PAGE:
On my way back to the train, I saw a sign that embodies what I think is one of the most important takeaways from this event. It read “We Are the Leaders We’ve Been Looking For.”

If you don’t like how things are going in your part of the world, whether it be your country, state or town, you can choose to be the leader you want. Consider running for anything from PTA President to councilwoman to mayor or more. The main thing that holds us back is our belief that we can’t do it, so we don’t even try. If you have an interest in being a leader in your community, now is the time to start taking action. Just do it.

Love Lynn


Lynn Gilliard is an author and blogger. Her new book You Matter encourages women to know and understand their worth. She is also the author of a popular relationship guide entitled Let Him Chase YOU.

“Well-Behaved Women Rarely Make History” – What Does That Really Mean?

Marilyn Monroe is credited with popularizing the saying “well-behaved women rarely make history.”

Unfortunately, a lot of young women take this quote to mean that they should live recklessly, flaunt their sexuality, try to be “bad b*****s” and treat people with disrespect in order to be “famous” and unforgettable. That’s what the reality stars and celebrities of today are doing to stay relevant, after all.

But it’s just not true. This is just what our popular media would like young women to believe so that they will continue to consume, consume, consume. It’s a way of keeping the minds of young women clouded with these images so that they will do (or pay) whatever possible to live up to them.

The truth is that the majority of the people we see everyday in the media who have adopted this approach to being “unforgettable” WILL be forgotten. No one will talk about them 25, 50 or 100 years from now.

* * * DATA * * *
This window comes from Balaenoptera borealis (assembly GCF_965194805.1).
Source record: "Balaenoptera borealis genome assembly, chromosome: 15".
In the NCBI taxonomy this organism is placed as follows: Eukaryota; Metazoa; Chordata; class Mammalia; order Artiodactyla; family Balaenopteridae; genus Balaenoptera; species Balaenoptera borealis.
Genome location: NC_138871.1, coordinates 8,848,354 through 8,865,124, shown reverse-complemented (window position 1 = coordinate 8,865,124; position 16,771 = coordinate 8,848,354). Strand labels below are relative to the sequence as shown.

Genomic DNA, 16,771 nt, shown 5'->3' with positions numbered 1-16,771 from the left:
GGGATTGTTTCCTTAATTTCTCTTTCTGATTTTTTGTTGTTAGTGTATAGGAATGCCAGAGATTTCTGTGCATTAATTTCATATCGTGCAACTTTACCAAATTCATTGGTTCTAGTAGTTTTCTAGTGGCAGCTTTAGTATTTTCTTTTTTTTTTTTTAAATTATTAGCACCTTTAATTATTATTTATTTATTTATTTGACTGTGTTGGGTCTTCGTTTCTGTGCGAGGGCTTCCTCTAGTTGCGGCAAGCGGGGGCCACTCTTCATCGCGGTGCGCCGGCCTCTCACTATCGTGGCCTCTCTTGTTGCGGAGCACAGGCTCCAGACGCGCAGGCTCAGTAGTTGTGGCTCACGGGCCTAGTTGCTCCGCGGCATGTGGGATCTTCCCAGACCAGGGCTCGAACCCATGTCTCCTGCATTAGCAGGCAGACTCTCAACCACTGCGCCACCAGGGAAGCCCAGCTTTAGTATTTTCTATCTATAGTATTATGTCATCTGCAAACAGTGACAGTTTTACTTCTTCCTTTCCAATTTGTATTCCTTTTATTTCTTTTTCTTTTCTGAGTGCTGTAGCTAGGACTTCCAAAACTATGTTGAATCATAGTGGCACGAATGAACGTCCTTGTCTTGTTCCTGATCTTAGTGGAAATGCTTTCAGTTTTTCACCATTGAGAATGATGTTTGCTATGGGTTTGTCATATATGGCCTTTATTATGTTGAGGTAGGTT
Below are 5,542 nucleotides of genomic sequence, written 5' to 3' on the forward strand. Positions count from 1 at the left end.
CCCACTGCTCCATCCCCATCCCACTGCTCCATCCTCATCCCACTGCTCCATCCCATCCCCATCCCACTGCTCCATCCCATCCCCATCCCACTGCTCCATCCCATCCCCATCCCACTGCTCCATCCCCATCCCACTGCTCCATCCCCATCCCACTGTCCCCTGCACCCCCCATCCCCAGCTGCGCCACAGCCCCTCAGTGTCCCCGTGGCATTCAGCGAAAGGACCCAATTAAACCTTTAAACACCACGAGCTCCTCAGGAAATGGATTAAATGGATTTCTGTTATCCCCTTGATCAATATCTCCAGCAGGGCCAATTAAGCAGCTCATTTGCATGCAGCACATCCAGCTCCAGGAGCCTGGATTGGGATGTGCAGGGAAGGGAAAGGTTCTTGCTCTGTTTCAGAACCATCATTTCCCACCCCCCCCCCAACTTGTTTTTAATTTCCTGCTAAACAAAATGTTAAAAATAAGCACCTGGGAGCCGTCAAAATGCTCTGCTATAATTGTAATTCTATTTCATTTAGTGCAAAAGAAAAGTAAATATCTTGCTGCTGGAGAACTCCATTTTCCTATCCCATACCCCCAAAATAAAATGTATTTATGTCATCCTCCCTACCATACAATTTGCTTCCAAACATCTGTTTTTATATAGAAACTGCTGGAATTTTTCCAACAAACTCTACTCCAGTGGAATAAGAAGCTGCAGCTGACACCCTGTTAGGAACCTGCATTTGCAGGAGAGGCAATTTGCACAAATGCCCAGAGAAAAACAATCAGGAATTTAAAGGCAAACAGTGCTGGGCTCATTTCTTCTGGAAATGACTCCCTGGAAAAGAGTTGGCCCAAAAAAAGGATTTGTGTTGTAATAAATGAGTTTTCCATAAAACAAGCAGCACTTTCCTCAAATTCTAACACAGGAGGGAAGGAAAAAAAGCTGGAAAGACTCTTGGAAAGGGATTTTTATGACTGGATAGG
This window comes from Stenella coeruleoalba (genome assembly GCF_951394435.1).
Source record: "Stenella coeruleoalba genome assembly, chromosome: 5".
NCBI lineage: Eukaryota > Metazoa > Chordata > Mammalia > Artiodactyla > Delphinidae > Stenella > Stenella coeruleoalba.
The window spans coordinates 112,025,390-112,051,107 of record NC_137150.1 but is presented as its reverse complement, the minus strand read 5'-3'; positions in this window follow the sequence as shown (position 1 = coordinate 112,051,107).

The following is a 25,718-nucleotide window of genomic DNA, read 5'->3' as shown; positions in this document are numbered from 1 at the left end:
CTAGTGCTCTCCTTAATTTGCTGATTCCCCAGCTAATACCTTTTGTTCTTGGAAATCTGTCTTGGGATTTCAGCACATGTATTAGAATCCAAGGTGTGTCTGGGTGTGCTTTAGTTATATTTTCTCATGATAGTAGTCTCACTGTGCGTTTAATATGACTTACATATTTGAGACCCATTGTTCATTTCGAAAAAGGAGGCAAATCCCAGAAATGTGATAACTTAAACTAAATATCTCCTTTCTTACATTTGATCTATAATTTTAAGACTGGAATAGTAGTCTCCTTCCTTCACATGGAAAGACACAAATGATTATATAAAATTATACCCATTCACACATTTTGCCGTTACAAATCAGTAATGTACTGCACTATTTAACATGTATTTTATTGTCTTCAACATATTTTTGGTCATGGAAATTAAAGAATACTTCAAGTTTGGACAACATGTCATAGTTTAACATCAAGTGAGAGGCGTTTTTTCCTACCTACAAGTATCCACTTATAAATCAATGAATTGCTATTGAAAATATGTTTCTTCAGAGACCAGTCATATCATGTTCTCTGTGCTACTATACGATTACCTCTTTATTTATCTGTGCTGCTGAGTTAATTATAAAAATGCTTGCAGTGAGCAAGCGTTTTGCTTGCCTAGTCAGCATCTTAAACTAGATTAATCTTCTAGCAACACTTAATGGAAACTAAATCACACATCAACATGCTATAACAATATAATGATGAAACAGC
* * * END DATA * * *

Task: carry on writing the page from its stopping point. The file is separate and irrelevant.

Let’s look at a few women who weren’t “well-behaved” according to society’s standards for women, yet held themselves to a high regard and still made history, never to be forgotten. 1,000+ years from now, they’ll still be a part of history.

Queen Elizabeth I

They called her the “Virgin Queen” because she refused to take on a husband to rule by her side as society deemed “appropriate.” She knew that if she got married, her husband would take over and she would probably be pushed to the side or even overthrown. During her rule, she led her troops to an important victory when the Spanish Armada threatened her shores. Queen Elizabeth ruled for many decades during what many call the “Elizabethan” era. To this day, many historians try to sully her name–I believe it’s because they refuse to believe a woman was able to reign alone without a man for so long. She is a great example of a woman who went against the status quo, made her own way in this world and will always be remembered in history.